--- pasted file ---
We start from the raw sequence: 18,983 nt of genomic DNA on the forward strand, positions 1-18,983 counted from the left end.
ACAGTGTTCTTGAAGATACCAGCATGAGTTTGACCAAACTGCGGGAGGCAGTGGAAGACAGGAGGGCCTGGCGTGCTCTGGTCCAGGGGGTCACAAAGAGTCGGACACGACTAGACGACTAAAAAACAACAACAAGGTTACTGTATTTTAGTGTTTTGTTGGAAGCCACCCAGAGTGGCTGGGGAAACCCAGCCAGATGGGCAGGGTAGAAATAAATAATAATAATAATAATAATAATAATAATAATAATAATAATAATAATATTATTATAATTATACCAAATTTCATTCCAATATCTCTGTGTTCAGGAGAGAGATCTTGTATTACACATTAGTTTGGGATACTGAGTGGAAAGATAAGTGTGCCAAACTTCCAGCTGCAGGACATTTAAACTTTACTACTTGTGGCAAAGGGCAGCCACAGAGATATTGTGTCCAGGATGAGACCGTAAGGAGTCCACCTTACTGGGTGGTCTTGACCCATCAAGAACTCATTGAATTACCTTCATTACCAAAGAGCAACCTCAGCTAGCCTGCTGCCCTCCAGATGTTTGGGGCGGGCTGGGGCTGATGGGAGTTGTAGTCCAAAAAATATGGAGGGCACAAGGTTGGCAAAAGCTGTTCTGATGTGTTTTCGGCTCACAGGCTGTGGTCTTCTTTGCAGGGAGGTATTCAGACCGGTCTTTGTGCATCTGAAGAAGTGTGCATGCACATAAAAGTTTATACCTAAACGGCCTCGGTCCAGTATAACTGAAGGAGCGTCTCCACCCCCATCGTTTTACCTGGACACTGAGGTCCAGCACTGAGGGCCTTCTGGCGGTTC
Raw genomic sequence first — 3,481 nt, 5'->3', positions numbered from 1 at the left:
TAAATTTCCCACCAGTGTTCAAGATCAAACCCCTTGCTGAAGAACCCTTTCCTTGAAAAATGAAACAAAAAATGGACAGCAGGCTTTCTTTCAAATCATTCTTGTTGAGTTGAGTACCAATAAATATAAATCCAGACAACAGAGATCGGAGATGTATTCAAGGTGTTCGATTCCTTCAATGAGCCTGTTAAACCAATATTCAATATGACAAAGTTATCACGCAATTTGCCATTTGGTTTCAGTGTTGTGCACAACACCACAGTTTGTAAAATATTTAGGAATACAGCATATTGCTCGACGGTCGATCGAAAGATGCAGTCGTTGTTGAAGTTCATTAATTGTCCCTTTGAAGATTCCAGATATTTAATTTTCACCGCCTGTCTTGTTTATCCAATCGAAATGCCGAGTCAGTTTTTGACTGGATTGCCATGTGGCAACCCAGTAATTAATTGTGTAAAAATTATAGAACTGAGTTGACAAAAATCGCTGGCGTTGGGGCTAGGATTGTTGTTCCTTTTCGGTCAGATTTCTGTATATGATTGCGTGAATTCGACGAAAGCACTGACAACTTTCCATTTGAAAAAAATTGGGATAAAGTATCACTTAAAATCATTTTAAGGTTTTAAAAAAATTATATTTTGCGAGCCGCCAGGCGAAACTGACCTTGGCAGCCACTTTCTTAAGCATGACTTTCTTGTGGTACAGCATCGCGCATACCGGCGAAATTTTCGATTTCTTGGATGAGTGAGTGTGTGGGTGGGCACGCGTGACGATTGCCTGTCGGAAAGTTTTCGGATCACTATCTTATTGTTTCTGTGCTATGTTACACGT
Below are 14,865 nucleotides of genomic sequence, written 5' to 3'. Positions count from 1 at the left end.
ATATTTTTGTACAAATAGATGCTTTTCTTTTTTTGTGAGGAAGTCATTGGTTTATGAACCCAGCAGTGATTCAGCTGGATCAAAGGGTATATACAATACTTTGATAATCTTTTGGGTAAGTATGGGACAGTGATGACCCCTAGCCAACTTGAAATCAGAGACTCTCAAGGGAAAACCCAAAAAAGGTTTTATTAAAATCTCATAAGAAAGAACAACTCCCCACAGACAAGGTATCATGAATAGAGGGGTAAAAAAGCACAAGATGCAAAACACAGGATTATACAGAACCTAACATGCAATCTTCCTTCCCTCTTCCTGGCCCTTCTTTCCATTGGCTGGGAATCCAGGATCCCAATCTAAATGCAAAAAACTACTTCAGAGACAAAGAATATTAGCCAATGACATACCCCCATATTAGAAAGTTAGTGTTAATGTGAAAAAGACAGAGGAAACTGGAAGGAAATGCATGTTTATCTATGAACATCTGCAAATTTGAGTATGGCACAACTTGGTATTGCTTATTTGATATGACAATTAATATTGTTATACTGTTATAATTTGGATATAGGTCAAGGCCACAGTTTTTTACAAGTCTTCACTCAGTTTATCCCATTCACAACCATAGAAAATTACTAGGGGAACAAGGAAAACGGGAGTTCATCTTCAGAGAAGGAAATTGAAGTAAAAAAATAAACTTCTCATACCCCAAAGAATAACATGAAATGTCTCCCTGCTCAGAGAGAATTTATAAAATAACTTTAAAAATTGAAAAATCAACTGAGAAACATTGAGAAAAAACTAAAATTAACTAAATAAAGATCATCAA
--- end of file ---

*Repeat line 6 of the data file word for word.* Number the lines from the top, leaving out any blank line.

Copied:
ATATTTTTGTACAAATAGATGCTTTTCTTTTTTTGTGAGGAAGTCATTGGTTTATGAACCCAGCAGTGATTCAGCTGGATCAAAGGGTATATACAATACTTTGATAATCTTTTGGGTAAGTATGGGACAGTGATGACCCCTAGCCAACTTGAAATCAGAGACTCTCAAGGGAAAACCCAAAAAAGGTTTTATTAAAATCTCATAAGAAAGAACAACTCCCCACAGACAAGGTATCATGAATAGAGGGGTAAAAAAGCACAAGATGCAAAACACAGGATTATACAGAACCTAACATGCAATCTTCCTTCCCTCTTCCTGGCCCTTCTTTCCATTGGCTGGGAATCCAGGATCCCAATCTAAATGCAAAAAACTACTTCAGAGACAAAGAATATTAGCCAATGACATACCCCCATATTAGAAAGTTAGTGTTAATGTGAAAAAGACAGAGGAAACTGGAAGGAAATGCATGTTTATCTATGAACATCTGCAAATTTGAGTATGGCACAACTTGGTATTGCTTATTTGATATGACAATTAATATTGTTATACTGTTATAATTTGGATATAGGTCAAGGCCACAGTTTTTTACAAGTCTTCACTCAGTTTATCCCATTCACAACCATAGAAAATTACTAGGGGAACAAGGAAAACGGGAGTTCATCTTCAGAGAAGGAAATTGAAGTAAAAAAATAAACTTCTCATACCCCAAAGAATAACATGAAATGTCTCCCTGCTCAGAGAGAATTTATAAAATAACTTTAAAAATTGAAAAATCAACTGAGAAACATTGAGAAAAAACTAAAATTAACTAAATAAAGATCATCAA